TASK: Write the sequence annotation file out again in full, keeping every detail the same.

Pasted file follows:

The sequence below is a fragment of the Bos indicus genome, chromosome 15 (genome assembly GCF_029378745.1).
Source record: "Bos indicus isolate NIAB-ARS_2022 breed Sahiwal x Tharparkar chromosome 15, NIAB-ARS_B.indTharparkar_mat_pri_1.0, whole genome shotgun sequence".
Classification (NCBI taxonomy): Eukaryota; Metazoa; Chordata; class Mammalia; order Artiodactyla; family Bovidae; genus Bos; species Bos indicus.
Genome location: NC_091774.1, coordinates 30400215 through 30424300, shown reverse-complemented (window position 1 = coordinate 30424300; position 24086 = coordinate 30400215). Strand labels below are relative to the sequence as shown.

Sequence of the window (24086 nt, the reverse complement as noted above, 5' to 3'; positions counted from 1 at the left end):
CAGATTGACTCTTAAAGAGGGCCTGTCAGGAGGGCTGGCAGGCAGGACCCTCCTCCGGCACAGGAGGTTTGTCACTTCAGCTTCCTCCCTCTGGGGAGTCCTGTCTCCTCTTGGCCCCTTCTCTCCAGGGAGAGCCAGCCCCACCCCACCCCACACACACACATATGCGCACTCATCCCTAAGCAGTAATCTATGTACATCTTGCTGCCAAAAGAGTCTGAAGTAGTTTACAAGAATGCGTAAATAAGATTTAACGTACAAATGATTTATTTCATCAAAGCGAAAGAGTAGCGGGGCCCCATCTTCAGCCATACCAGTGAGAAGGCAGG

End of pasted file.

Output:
The sequence below is a fragment of the Bos indicus genome, chromosome 15 (genome assembly GCF_029378745.1).
Source record: "Bos indicus isolate NIAB-ARS_2022 breed Sahiwal x Tharparkar chromosome 15, NIAB-ARS_B.indTharparkar_mat_pri_1.0, whole genome shotgun sequence".
Classification (NCBI taxonomy): Eukaryota; Metazoa; Chordata; class Mammalia; order Artiodactyla; family Bovidae; genus Bos; species Bos indicus.
Genome location: NC_091774.1, coordinates 30400215 through 30424300, shown reverse-complemented (window position 1 = coordinate 30424300; position 24086 = coordinate 30400215). Strand labels below are relative to the sequence as shown.

Sequence of the window (24086 nt, the reverse complement as noted above, 5' to 3'; positions counted from 1 at the left end):
CAGATTGACTCTTAAAGAGGGCCTGTCAGGAGGGCTGGCAGGCAGGACCCTCCTCCGGCACAGGAGGTTTGTCACTTCAGCTTCCTCCCTCTGGGGAGTCCTGTCTCCTCTTGGCCCCTTCTCTCCAGGGAGAGCCAGCCCCACCCCACCCCACACACACACATATGCGCACTCATCCCTAAGCAGTAATCTATGTACATCTTGCTGCCAAAAGAGTCTGAAGTAGTTTACAAGAATGCGTAAATAAGATTTAACGTACAAATGATTTATTTCATCAAAGCGAAAGAGTAGCGGGGCCCCATCTTCAGCCATACCAGTGAGAAGGCAGG